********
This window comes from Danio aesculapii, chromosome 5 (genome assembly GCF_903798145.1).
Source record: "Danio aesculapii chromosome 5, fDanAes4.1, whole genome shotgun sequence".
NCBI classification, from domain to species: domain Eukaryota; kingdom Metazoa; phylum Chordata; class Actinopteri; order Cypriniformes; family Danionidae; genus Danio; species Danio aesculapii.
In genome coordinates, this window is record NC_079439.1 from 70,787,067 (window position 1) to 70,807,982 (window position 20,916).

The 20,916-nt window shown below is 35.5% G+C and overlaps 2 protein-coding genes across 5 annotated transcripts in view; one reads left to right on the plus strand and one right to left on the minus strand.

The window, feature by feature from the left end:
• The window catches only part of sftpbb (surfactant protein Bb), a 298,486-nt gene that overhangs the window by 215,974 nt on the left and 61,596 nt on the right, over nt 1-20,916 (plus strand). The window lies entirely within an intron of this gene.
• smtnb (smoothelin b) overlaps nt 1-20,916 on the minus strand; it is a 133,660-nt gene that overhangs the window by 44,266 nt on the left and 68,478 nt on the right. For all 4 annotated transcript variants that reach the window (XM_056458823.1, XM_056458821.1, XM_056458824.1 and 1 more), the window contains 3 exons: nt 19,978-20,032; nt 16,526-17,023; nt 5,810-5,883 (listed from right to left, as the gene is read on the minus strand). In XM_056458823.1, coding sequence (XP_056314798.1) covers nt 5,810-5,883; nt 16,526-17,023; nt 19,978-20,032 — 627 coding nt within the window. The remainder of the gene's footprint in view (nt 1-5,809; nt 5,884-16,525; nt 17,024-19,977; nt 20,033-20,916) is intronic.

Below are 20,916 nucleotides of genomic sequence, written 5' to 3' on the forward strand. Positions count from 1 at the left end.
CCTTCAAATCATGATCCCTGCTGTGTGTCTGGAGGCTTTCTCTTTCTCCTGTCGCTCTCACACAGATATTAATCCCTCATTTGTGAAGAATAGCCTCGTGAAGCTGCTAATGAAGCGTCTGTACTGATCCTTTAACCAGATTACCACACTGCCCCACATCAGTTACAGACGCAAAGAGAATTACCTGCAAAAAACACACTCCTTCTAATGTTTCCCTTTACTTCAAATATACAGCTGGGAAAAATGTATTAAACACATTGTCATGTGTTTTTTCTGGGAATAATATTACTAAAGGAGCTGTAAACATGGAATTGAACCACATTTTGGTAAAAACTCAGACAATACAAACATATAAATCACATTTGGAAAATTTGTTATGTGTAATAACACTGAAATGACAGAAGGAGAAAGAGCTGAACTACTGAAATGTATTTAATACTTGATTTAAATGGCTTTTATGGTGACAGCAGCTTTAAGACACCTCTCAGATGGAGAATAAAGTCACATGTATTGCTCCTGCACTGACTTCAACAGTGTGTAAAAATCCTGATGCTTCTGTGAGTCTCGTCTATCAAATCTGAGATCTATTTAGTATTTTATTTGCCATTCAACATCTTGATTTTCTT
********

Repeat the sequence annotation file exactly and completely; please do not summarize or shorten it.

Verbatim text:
This window comes from Danio aesculapii, chromosome 5 (genome assembly GCF_903798145.1).
Source record: "Danio aesculapii chromosome 5, fDanAes4.1, whole genome shotgun sequence".
NCBI classification, from domain to species: domain Eukaryota; kingdom Metazoa; phylum Chordata; class Actinopteri; order Cypriniformes; family Danionidae; genus Danio; species Danio aesculapii.
In genome coordinates, this window is record NC_079439.1 from 70,787,067 (window position 1) to 70,807,982 (window position 20,916).

The 20,916-nt window shown below is 35.5% G+C and overlaps 2 protein-coding genes across 5 annotated transcripts in view; one reads left to right on the plus strand and one right to left on the minus strand.

The window, feature by feature from the left end:
• The window catches only part of sftpbb (surfactant protein Bb), a 298,486-nt gene that overhangs the window by 215,974 nt on the left and 61,596 nt on the right, over nt 1-20,916 (plus strand). The window lies entirely within an intron of this gene.
• smtnb (smoothelin b) overlaps nt 1-20,916 on the minus strand; it is a 133,660-nt gene that overhangs the window by 44,266 nt on the left and 68,478 nt on the right. For all 4 annotated transcript variants that reach the window (XM_056458823.1, XM_056458821.1, XM_056458824.1 and 1 more), the window contains 3 exons: nt 19,978-20,032; nt 16,526-17,023; nt 5,810-5,883 (listed from right to left, as the gene is read on the minus strand). In XM_056458823.1, coding sequence (XP_056314798.1) covers nt 5,810-5,883; nt 16,526-17,023; nt 19,978-20,032 — 627 coding nt within the window. The remainder of the gene's footprint in view (nt 1-5,809; nt 5,884-16,525; nt 17,024-19,977; nt 20,033-20,916) is intronic.

Below are 20,916 nucleotides of genomic sequence, written 5' to 3' on the forward strand. Positions count from 1 at the left end.
CCTTCAAATCATGATCCCTGCTGTGTGTCTGGAGGCTTTCTCTTTCTCCTGTCGCTCTCACACAGATATTAATCCCTCATTTGTGAAGAATAGCCTCGTGAAGCTGCTAATGAAGCGTCTGTACTGATCCTTTAACCAGATTACCACACTGCCCCACATCAGTTACAGACGCAAAGAGAATTACCTGCAAAAAACACACTCCTTCTAATGTTTCCCTTTACTTCAAATATACAGCTGGGAAAAATGTATTAAACACATTGTCATGTGTTTTTTCTGGGAATAATATTACTAAAGGAGCTGTAAACATGGAATTGAACCACATTTTGGTAAAAACTCAGACAATACAAACATATAAATCACATTTGGAAAATTTGTTATGTGTAATAACACTGAAATGACAGAAGGAGAAAGAGCTGAACTACTGAAATGTATTTAATACTTGATTTAAATGGCTTTTATGGTGACAGCAGCTTTAAGACACCTCTCAGATGGAGAATAAAGTCACATGTATTGCTCCTGCACTGACTTCAACAGTGTGTAAAAATCCTGATGCTTCTGTGAGTCTCGTCTATCAAATCTGAGATCTATTTAGTATTTTATTTGCCATTCAACATCTTGATTTTCTT